Whipping Girl: A Transsexual Woman on Sexism and the Scapegoating of Femininity by Julia SeranoA provocative manifesto, Whipping Girl tells the powerful story of Julia Serano, a transsexual woman whose supremely intelligent writing reflects her diverse background as a lesbian transgender activist and professional biologist. Serano shares her experiences and observations--both pre- and post-transition--to reveal the ways in which fear, suspicion, and dismissiveness toward femininity shape our societal attitudes toward trans women, as well as gender and sexuality as a whole. Serano's well-honed arguments stem from her ability to bridge the gap between the often-disparate biological and social perspectives on gender. She exposes how deep-rooted the cultural belief is that femininity is frivolous, weak, and passive, and how this "feminine” weakness exists only to attract and appease male desire. In addition to debunking popular misconceptions about transsexuality, Serano makes the case that today's feminists and transgender activist must work to embrace and empower femininity--in all of its wondrous forms.
Call Number: HQ77.9 .S47 2007
Publication Date: 2007-05-14
The Naked Civil Servant by Quentin Crisp; Michael Holroyd (Preface by); Quentin CrispA comical and poignant memoir of a gay man living life as he pleased in the 1930s In 1931, gay liberation was not a movement--it was simply unthinkable. But in that year, Quentin Crisp made the courageous decision to "come out" as a homosexual. This exhibitionist with the henna-dyed hair was harrassed, ridiculed and beaten. Nevertheless, he claimed his right to be himself--whatever the consequences. The Naked Civil Servant is both a comic masterpiece and a unique testament to the resilience of the human spirit. For more than seventy years, Penguin has been the leading publisher of classic literature in the English-speaking world. With more than 1,700 titles, Penguin Classics represents a global bookshelf of the best works throughout history and across genres and disciplines. Readers trust the series to provide authoritative texts enhanced by introductions and notes by distinguished scholars and contemporary authors, as well as up-to-date translations by award-winning translators.
Call Number: HQ75.8.C74 A35 1977
Publication Date: 1968; repub 1997
Transition: The Story of How I Became A Man by Chaz BonoWHAT DOES IT MEAN TO BE A MAN? Imagine feeling in your gut that your whole existence is a lie. Imagine knowing, for decades, that the person you are and the body you inhabit don't match up. Imagine living this life under the scrutiny of the public eye. Imagine Chaz Bono's life. The world first met him as the darling daughter of Sonny and Cher, a frequent guest on their popular television show in the 1970s. The little girl with the cherubic cheeks, blond curls, and bright smile is someone that Chaz hardly remembers, even if the American public still does. Then, in the 1990s, the young woman became a national face of the GLBT political movement, and a beloved activist and author. But the work felt empty, and Chaz knew that no matter how hard he worked, it was hollow, because life, as a woman, wasn't ever going to be fulfilling. Wrestling with gender confusion, failed relationships, the loss of a parent, drug addiction, and a journey toward sobriety, chaz Bono has fought many demons in his life. Transitionis a deeply personal, honest, and ultimately triumphant story. It tells of the physical and emotional process that brought him to come out of the world for a second time and finally claim his life as the one he always wanted . . . as a man. As Chaz Salvatore Bon. 'Transition is not only about the journey from female to male; more importantly, it's about the journey from fear to courage. Chaz Bono is my new hero.' - Jennifer Finney Boylan, author of She's Not There and I'm Looking Through You. 'Chaz Bono has worked hard to become and enjoy who he is, when he could have tried to become someone else, as so many in the entertainment business do.' - Jamison Green, author of Becoming a Visible Man.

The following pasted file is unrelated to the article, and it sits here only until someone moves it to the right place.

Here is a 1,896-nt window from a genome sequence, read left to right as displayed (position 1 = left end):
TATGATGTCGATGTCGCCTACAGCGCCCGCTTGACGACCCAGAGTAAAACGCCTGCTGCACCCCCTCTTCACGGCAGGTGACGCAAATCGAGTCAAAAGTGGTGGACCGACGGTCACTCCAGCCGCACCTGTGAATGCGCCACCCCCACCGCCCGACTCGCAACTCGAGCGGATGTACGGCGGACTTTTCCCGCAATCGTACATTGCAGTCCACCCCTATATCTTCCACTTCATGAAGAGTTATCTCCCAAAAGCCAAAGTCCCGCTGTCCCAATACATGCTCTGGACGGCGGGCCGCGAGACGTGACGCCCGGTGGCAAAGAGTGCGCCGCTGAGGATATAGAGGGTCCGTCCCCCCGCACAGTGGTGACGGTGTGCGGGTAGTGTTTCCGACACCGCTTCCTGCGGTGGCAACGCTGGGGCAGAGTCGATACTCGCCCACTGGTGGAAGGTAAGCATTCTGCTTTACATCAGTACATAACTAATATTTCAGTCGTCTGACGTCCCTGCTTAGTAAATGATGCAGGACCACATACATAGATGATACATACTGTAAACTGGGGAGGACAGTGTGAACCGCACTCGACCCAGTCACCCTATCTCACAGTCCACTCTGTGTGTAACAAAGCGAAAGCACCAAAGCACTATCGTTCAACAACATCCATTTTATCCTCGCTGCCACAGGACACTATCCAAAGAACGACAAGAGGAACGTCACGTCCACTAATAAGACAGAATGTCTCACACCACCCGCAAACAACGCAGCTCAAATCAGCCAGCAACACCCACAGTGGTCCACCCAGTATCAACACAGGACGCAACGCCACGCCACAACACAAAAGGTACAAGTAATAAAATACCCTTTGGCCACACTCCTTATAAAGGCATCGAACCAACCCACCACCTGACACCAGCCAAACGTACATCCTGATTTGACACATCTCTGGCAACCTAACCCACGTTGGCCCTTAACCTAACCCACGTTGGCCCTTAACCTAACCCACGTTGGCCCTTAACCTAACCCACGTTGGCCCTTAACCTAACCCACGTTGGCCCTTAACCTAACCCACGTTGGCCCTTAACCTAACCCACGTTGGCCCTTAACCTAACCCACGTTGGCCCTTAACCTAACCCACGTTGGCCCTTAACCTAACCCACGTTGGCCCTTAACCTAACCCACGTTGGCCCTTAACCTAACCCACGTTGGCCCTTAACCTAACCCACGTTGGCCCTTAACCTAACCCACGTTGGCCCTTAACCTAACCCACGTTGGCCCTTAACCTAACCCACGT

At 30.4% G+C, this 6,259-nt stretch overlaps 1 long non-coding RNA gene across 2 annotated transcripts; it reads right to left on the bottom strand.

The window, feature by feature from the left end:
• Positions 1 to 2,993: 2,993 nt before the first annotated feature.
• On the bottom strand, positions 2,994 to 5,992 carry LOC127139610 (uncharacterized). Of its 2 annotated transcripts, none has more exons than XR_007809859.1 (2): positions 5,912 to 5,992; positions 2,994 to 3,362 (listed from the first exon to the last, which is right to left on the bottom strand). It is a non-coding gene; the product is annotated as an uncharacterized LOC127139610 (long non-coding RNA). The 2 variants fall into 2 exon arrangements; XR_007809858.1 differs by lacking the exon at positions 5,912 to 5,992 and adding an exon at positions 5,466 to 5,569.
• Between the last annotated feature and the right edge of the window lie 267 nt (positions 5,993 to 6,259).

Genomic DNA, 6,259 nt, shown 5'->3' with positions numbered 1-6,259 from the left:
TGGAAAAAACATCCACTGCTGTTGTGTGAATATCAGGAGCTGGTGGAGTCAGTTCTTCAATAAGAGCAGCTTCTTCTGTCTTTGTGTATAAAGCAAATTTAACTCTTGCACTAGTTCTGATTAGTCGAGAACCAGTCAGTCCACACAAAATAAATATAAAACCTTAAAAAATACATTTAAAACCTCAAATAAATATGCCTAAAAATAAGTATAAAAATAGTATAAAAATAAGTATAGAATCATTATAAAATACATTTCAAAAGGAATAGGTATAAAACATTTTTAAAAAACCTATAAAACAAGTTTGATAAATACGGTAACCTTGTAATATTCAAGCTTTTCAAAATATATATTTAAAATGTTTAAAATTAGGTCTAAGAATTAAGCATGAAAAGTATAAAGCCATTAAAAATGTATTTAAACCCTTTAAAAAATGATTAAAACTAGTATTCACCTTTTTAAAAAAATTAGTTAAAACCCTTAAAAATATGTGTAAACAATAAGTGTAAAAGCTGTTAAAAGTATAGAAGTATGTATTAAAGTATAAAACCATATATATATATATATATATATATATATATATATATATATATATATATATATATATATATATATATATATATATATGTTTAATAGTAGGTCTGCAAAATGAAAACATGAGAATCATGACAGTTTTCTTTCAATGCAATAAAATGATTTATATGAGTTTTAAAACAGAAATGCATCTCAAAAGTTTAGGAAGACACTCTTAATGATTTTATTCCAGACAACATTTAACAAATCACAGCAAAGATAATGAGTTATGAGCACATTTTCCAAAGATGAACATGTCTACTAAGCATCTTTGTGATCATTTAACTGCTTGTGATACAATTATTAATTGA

Call Number: HQ77.8.B66 A3 2011
Publication Date: 2011-05-10